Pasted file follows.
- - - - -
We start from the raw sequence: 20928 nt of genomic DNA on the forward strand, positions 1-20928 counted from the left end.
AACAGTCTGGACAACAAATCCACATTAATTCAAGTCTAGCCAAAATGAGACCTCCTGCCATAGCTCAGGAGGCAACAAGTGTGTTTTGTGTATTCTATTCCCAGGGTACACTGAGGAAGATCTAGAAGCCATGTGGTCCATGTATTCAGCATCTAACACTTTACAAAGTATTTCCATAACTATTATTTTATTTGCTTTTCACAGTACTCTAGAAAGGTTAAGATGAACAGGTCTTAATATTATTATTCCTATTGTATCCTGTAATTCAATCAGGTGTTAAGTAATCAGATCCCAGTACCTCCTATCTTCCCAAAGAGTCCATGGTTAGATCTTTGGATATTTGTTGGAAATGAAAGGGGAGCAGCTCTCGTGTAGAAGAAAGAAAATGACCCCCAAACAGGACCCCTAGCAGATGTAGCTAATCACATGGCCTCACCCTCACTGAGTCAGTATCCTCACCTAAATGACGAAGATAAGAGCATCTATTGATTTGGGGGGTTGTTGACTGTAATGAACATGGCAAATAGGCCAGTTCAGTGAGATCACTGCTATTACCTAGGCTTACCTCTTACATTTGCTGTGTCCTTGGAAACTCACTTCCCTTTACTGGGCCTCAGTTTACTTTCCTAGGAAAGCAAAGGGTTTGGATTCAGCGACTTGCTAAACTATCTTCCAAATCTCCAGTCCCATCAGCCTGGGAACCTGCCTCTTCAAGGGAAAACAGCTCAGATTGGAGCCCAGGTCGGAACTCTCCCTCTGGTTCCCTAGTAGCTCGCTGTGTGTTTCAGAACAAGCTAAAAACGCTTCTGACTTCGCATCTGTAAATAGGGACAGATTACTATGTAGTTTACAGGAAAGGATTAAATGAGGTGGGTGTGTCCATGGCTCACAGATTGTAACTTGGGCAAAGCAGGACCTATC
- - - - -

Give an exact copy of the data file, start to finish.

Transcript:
We start from the raw sequence: 20928 nt of genomic DNA on the forward strand, positions 1-20928 counted from the left end.
AACAGTCTGGACAACAAATCCACATTAATTCAAGTCTAGCCAAAATGAGACCTCCTGCCATAGCTCAGGAGGCAACAAGTGTGTTTTGTGTATTCTATTCCCAGGGTACACTGAGGAAGATCTAGAAGCCATGTGGTCCATGTATTCAGCATCTAACACTTTACAAAGTATTTCCATAACTATTATTTTATTTGCTTTTCACAGTACTCTAGAAAGGTTAAGATGAACAGGTCTTAATATTATTATTCCTATTGTATCCTGTAATTCAATCAGGTGTTAAGTAATCAGATCCCAGTACCTCCTATCTTCCCAAAGAGTCCATGGTTAGATCTTTGGATATTTGTTGGAAATGAAAGGGGAGCAGCTCTCGTGTAGAAGAAAGAAAATGACCCCCAAACAGGACCCCTAGCAGATGTAGCTAATCACATGGCCTCACCCTCACTGAGTCAGTATCCTCACCTAAATGACGAAGATAAGAGCATCTATTGATTTGGGGGGTTGTTGACTGTAATGAACATGGCAAATAGGCCAGTTCAGTGAGATCACTGCTATTACCTAGGCTTACCTCTTACATTTGCTGTGTCCTTGGAAACTCACTTCCCTTTACTGGGCCTCAGTTTACTTTCCTAGGAAAGCAAAGGGTTTGGATTCAGCGACTTGCTAAACTATCTTCCAAATCTCCAGTCCCATCAGCCTGGGAACCTGCCTCTTCAAGGGAAAACAGCTCAGATTGGAGCCCAGGTCGGAACTCTCCCTCTGGTTCCCTAGTAGCTCGCTGTGTGTTTCAGAACAAGCTAAAAACGCTTCTGACTTCGCATCTGTAAATAGGGACAGATTACTATGTAGTTTACAGGAAAGGATTAAATGAGGTGGGTGTGTCCATGGCTCACAGATTGTAACTTGGGCAAAGCAGGACCTATC